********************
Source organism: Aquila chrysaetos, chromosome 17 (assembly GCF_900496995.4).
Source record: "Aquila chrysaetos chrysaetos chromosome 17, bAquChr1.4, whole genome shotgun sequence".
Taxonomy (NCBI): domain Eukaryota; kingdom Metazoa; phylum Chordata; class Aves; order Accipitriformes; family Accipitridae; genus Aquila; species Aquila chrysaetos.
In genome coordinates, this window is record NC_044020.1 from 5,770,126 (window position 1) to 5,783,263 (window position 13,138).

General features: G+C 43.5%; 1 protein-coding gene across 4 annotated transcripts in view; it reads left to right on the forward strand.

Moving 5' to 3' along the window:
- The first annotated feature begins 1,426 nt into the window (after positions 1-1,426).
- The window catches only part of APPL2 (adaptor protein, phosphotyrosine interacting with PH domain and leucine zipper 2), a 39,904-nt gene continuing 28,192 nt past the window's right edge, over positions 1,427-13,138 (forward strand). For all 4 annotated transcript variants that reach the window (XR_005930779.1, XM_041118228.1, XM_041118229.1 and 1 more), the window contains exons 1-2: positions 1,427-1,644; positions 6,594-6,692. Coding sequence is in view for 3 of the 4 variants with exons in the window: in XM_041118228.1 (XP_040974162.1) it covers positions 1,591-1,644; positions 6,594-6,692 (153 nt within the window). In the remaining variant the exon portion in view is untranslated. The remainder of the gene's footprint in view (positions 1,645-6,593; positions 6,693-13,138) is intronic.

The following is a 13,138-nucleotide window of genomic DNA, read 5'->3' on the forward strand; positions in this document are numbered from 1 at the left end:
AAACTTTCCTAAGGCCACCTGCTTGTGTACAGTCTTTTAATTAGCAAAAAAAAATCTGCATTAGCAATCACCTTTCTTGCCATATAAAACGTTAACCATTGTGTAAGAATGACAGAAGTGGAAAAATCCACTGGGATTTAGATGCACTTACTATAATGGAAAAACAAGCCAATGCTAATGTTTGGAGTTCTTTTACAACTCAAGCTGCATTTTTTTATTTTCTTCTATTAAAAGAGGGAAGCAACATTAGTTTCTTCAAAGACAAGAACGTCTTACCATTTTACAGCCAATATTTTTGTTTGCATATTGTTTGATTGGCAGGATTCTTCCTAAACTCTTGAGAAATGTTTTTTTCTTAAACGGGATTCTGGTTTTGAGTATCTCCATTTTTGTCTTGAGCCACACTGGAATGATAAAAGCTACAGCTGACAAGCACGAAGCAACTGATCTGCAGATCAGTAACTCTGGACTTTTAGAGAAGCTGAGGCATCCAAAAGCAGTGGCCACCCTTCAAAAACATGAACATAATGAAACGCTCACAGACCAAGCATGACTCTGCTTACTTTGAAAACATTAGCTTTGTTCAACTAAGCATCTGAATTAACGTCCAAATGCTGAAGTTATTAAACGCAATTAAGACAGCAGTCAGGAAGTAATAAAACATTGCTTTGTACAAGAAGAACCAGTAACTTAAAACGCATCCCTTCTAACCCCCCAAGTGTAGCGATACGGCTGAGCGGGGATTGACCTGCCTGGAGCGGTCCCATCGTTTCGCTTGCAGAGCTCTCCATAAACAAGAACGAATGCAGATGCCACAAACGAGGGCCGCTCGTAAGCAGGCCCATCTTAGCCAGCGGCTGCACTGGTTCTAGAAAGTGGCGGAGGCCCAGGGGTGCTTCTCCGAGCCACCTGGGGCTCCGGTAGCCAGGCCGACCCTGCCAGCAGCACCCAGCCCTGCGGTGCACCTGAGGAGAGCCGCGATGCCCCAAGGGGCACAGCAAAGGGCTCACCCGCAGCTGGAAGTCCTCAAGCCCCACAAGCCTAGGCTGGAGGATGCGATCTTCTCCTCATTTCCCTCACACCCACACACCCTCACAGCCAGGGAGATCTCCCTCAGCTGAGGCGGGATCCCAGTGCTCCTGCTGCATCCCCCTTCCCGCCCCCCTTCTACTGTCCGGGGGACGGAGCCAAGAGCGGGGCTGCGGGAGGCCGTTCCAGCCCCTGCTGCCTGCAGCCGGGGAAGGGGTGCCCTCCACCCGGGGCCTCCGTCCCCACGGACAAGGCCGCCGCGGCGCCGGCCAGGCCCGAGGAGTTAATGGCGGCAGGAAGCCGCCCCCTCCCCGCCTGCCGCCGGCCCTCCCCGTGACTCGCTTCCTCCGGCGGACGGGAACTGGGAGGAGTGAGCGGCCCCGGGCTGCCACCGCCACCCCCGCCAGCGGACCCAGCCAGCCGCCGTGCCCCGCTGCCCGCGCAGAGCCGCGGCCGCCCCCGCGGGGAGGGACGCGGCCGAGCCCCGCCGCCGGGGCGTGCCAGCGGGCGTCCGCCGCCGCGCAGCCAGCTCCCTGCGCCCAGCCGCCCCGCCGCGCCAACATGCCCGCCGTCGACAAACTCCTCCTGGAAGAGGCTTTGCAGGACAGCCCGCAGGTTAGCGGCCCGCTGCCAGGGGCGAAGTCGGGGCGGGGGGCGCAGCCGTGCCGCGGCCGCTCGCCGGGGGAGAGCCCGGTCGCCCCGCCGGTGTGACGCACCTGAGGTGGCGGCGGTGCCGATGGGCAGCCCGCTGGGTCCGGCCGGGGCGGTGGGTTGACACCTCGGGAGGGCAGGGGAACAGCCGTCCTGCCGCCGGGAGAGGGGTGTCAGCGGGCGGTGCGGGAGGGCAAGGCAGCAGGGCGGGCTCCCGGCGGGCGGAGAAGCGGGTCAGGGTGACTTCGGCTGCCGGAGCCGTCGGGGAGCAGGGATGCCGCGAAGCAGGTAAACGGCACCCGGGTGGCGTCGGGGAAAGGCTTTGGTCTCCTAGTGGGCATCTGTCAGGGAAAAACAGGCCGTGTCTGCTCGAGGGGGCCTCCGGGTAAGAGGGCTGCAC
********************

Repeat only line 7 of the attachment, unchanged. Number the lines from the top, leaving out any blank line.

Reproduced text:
- The first annotated feature begins 1,426 nt into the window (after positions 1-1,426).